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Prairie Notes are monthly photo/journal observations from Tandy Hills Natural Area by Founder/Director, Don Young. They include field reports, flora and fauna sightings, and more, mixed with a scoop of dry humor and a bit of philosophy. They are available free to all who get on the FOTHNA email list.

Power to the Prairie People

Prairie Notes: #92
July 31, 2014
  1. Power to the Prairie People
  2. Field Notebook
  3. FYI: NPAT in FW, TX
  4. The Bee Pasture
  5. You MUST Remember This
  6. "A" is for Ant & Ann B. Mayo
  7. Running Wild
  8. The Prairie Ecologist
  9. Last Child in the Wood?...Not!
  10. Worth Repeating
  11. Burning Passion
  12. Prairie Proverb


01) Power to the Prairie People

---> Note: Prairie Notes #92 was completed just hours before learning about the new Fort Worth Weekly report, Burning Passion, that covers similar ground as this newsletter. The Weekly cover story (see #11 below) reinforces my contention that a prairie renaissance is happening in north TX.

Back in May I predicted that 2014 was shaping up to be the Year of the Prairie in north Texas. Three months later that forecast is holding up as you will read in the reports below. More people than ever before and from various disciplines are helping spread the word about what our diminishing native habitat is and the importance of saving what's left.

It is very encouraging that the Native Prairies Association of Texas (NPAT) has established a new chapter in Fort Worth for prairie people to come together and compare notes, plan strategy and hopefully help save some prairie remnants. This is vitally important. While the future looks promising, much of the remaining prairie land in our area along with their plants and wildlife is either at great risk or already gone. Here's three notable examples: 

  • The last remaining native prairie in Richardson, Beck's Creek Tall Grass Prairie & Springs, is in serious danger of being sold to developers.
  • Prairie Park in southwest Fort Worth already compromised by highways, pipelines and gas wells was recently sold to a Canadian developer
  • A small but botanically rich native prairie remnant near TCU was "scraped clean" in June. 

This full-scale assault on our environment / home must be met with creative resistance. Longtime residents of north Texas, especially since the advent of the Barnett Shale, are particularly vulnerable to "learned helplessness." But whether you call yourself, prairie people, prairie advocates or prairie keepers, larger numbers of you with greater passion and persistence are needed to slow the ecological losses to our community.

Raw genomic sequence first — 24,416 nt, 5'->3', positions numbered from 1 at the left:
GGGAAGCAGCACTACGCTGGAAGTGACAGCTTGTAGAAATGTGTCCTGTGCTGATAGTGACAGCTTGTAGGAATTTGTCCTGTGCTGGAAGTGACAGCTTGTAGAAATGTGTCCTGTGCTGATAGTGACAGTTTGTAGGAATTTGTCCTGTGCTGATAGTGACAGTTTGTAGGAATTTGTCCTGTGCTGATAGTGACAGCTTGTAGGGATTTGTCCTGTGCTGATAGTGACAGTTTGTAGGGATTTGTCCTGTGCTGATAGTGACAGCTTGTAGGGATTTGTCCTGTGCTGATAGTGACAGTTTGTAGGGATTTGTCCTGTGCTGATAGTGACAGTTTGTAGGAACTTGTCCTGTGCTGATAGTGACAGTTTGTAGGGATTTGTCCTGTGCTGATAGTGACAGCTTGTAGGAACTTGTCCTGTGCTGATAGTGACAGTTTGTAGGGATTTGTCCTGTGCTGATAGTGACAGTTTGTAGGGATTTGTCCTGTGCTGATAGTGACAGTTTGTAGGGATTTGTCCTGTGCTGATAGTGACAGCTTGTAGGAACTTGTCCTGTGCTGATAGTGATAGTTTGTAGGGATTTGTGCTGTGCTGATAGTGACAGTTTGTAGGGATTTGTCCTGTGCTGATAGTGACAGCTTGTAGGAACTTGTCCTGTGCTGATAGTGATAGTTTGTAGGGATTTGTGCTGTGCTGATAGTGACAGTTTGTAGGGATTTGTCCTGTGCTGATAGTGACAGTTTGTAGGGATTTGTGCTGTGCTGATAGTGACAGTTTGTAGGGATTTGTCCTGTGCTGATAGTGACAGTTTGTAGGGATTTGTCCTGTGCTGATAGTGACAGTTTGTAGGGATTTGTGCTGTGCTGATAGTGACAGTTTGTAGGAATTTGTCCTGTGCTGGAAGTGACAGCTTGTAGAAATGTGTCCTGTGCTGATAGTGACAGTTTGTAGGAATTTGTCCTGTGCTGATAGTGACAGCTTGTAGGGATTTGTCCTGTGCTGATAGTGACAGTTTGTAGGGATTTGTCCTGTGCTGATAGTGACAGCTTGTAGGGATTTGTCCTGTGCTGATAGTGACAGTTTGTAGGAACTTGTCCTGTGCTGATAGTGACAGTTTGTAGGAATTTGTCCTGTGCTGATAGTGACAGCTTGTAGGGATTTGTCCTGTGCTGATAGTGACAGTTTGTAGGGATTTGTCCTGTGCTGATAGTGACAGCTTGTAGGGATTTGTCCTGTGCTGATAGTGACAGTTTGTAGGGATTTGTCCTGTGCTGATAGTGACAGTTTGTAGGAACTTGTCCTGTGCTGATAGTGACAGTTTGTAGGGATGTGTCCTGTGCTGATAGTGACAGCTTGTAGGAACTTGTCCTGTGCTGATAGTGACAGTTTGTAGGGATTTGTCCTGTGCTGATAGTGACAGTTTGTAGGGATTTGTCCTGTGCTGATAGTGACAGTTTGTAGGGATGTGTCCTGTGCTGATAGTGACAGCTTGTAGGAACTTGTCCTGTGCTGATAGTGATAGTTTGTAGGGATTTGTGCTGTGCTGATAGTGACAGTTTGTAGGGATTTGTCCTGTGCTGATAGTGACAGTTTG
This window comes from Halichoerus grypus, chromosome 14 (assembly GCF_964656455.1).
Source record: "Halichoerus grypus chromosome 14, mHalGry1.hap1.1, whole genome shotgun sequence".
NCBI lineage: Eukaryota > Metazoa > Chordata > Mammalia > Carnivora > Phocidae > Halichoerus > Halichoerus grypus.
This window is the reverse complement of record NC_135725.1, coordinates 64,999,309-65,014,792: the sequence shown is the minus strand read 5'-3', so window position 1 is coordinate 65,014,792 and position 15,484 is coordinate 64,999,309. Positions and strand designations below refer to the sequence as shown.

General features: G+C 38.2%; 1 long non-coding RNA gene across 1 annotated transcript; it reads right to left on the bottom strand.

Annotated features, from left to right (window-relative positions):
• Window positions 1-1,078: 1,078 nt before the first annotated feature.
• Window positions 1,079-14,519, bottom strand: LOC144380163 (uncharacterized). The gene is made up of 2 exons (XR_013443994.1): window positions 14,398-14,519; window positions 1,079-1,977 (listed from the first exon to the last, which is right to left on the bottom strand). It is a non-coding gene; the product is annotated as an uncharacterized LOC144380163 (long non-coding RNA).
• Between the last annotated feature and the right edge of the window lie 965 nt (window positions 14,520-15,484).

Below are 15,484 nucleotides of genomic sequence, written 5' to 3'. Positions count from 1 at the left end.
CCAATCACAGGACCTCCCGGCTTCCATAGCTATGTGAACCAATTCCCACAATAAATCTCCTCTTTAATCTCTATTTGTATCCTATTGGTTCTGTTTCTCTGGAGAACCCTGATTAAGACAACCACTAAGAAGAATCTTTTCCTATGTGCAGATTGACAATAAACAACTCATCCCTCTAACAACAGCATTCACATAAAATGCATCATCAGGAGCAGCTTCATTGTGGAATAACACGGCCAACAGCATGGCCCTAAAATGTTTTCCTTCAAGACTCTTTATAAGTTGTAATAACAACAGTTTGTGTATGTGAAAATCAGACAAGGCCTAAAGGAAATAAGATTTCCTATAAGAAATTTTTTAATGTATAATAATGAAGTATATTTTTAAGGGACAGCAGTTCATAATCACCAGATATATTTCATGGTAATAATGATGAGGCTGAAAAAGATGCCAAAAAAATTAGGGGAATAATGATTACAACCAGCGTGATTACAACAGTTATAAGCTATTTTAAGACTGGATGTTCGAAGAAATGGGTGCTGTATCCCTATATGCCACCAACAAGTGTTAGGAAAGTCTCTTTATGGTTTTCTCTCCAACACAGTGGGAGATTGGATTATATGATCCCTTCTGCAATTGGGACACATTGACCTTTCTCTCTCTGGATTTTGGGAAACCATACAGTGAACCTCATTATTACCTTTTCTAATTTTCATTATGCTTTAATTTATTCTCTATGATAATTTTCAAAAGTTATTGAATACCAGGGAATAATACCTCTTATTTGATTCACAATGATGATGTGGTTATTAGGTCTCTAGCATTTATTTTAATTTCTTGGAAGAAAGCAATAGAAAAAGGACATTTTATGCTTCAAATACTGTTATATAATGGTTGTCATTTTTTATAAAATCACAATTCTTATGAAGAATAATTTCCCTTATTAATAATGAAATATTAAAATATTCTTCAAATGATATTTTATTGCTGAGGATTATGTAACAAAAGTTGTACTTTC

One north Texan is willing to raise a ruckus to help stop the assault on the natural world. Read the Green Source DFW report here:




02) Field Notebook

Mucha lluvia en la pradera, continued in mid-July. The petrichor released into the warm air after the first raindrops met the dry prairie Earth was a pleasantly primal aroma. Fall-ish temps followed making Tandy Hills more than tolerable. As a result, the grasses that are normally gold/brown about now are green-ish as of July 31. 

There are bits of bright color here and there, the usual early Summer suspects and some Fall early birds, as you can see in my pics below. The tips of Gayfeather (Laitris sp.) are starting to purple up and will do so until October, if all goes normal. Most exciting was discovering a new prairie plant I had never seen at Tandy Hills: Linearleaf Four O'clock (Mirabilis linearis). See pics below.

Wildlife in July was dominated by swarms of grasshoppers, more than usual. Bees, wasps, moths and butterflies harvesting pollen, pollinating and laying eggs are ubiquitous in the Summer heat. Hummingbirds and Hawks were sighted in the area in July.

Here's a few pics of what crossed my path at Tandy Hills during the month of July.


A healthy stand of Silver Bluestem waves in the summer breeze at Tandy Hills 

American Basketflower, still shedding its Spring seed, is fading while Little Bluestem grass is coming on vigorously. 

The pale greens and purples of Eryngo and Little Bluestem compliment each other nicely on the prairie hills.

White Prairie Clover is having an exceptional year at Tandy Hills. It looks like Busy Bee International Airport out here. 

Summer blooming Gay-Feather (Liatris aestivalis) is starting to purple up the prairie.

Common but no less attractive, Sawleaf Daisy is one of the few yellows blooming in July. 

There is a special corner of Tandy Hills where Swallowtails and Gay-Feather commune in silence.

I was lucky enough to observe their symbiotic dance in late July. 

Grasshoppers are ubiquitous this Summer. I captured these two are horsing around on a Sawleaf Daisy

After all these years, a new discovery for me at Tandy Hills. Linearleaf Four O'clock (Mirabilis linearis). 


03) FYI: NPAT in FW, TX